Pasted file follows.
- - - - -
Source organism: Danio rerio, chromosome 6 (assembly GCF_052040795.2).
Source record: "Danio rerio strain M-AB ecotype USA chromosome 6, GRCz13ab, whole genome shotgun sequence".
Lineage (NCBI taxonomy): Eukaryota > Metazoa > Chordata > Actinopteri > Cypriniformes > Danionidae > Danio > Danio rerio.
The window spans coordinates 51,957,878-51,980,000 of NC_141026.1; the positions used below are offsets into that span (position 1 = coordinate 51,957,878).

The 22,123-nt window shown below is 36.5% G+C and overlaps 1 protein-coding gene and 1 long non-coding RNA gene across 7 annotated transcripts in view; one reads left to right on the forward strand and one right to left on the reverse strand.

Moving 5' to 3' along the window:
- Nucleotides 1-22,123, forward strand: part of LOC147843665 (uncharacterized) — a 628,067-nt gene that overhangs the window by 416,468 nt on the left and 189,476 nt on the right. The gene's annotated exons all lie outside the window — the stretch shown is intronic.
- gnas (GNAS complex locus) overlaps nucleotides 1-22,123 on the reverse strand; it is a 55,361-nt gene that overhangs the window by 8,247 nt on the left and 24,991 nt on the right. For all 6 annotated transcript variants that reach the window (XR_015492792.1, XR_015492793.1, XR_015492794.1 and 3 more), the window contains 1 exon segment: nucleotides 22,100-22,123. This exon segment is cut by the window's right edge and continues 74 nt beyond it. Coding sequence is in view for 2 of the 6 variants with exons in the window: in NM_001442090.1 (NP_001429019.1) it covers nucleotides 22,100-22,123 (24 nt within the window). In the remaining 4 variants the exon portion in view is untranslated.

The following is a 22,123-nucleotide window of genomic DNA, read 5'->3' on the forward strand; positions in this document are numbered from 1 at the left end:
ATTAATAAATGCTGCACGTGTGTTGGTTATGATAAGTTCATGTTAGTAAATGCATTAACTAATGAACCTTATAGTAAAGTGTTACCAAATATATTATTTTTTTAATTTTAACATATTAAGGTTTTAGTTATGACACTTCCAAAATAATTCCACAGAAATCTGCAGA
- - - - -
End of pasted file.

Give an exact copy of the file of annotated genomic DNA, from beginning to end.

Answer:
Source organism: Danio rerio, chromosome 6 (assembly GCF_052040795.2).
Source record: "Danio rerio strain M-AB ecotype USA chromosome 6, GRCz13ab, whole genome shotgun sequence".
Lineage (NCBI taxonomy): Eukaryota > Metazoa > Chordata > Actinopteri > Cypriniformes > Danionidae > Danio > Danio rerio.
The window spans coordinates 51,957,878-51,980,000 of NC_141026.1; the positions used below are offsets into that span (position 1 = coordinate 51,957,878).

The 22,123-nt window shown below is 36.5% G+C and overlaps 1 protein-coding gene and 1 long non-coding RNA gene across 7 annotated transcripts in view; one reads left to right on the forward strand and one right to left on the reverse strand.

Moving 5' to 3' along the window:
- Nucleotides 1-22,123, forward strand: part of LOC147843665 (uncharacterized) — a 628,067-nt gene that overhangs the window by 416,468 nt on the left and 189,476 nt on the right. The gene's annotated exons all lie outside the window — the stretch shown is intronic.
- gnas (GNAS complex locus) overlaps nucleotides 1-22,123 on the reverse strand; it is a 55,361-nt gene that overhangs the window by 8,247 nt on the left and 24,991 nt on the right. For all 6 annotated transcript variants that reach the window (XR_015492792.1, XR_015492793.1, XR_015492794.1 and 3 more), the window contains 1 exon segment: nucleotides 22,100-22,123. This exon segment is cut by the window's right edge and continues 74 nt beyond it. Coding sequence is in view for 2 of the 6 variants with exons in the window: in NM_001442090.1 (NP_001429019.1) it covers nucleotides 22,100-22,123 (24 nt within the window). In the remaining 4 variants the exon portion in view is untranslated.

The following is a 22,123-nucleotide window of genomic DNA, read 5'->3' on the forward strand; positions in this document are numbered from 1 at the left end:
ATTAATAAATGCTGCACGTGTGTTGGTTATGATAAGTTCATGTTAGTAAATGCATTAACTAATGAACCTTATAGTAAAGTGTTACCAAATATATTATTTTTTTAATTTTAACATATTAAGGTTTTAGTTATGACACTTCCAAAATAATTCCACAGAAATCTGCAGA